Re: “It’s time for the federal Liberals to go,” letter, June 3.
I can only echo Mark Twain, who in 1897 observed: “The report of my death was an exaggeration.” Far from being a spent force, the Liberal Party of Canada is experiencing a remarkable renaissance.
Since 2013, when Justin Trudeau was elected leader, the Liberal party has surged back from the brink. In the lead-up to the coming election, the party has nominated more candidates than the Harper Conservatives and is closing the gap on fundraising results, which is where truly astute political observers focus their attention.
This is evident in the wave of attack ads Stephen Harper has launched against Trudeau. Harper isn’t wasting a single dollar from his war chest to slyly undermine Thomas Mulcair. Mulcair and the NDP do not represent a threat to the Harper Conservatives.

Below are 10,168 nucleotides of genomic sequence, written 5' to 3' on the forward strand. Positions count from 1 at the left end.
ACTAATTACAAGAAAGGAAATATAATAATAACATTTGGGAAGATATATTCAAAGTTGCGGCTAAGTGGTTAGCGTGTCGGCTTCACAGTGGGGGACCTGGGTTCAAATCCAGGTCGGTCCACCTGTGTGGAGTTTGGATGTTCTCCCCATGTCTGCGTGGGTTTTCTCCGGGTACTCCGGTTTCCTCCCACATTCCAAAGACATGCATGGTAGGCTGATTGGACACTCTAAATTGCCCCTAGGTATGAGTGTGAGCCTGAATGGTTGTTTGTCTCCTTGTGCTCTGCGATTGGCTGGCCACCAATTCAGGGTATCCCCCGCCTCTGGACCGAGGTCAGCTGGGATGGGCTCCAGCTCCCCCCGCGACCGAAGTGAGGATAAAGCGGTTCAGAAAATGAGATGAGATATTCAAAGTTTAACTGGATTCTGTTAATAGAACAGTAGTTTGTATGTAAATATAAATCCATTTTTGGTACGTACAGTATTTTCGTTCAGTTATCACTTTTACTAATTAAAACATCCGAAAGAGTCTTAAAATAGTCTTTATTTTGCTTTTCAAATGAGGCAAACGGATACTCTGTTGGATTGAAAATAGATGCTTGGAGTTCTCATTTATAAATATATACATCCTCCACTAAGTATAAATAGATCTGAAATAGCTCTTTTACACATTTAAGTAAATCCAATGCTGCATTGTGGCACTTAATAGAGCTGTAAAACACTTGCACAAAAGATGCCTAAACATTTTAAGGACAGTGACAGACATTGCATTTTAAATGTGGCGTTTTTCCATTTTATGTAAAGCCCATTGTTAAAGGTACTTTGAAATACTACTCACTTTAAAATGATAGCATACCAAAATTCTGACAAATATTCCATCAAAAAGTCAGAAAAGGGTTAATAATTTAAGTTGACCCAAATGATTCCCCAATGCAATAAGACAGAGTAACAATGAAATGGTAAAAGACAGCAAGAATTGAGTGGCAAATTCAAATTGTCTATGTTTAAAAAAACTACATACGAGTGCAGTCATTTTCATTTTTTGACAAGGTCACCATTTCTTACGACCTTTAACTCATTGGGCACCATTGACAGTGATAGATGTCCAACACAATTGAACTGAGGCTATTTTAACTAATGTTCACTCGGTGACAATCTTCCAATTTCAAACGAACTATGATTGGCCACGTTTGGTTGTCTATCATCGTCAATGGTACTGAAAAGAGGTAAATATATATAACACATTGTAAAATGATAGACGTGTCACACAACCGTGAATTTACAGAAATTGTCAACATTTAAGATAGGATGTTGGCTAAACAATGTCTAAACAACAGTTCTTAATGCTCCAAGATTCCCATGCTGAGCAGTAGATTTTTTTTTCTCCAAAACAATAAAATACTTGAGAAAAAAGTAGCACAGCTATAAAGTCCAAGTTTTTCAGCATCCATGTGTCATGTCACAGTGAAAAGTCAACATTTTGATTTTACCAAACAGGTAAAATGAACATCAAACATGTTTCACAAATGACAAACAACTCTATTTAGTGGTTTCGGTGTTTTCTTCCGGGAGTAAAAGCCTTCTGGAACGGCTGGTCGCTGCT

It is to Trudeau’s credit that he has not stooped to the same tactics in attacking his political rivals, but has continued to present a positive alternative with his vision of a Canada that champions fairness as a national value.
Surely, this is a Canada we all hope to see emerge from the dark chapter of the Harper years.
Would any of us really care to emulate the U.K. and its sharply polarized political struggles of the past decades? If he gave it more thought, not even the letter-writer would wish that on Canada.
Paul McKivett, president
Saanich-Gulf Islands Federal Liberal Association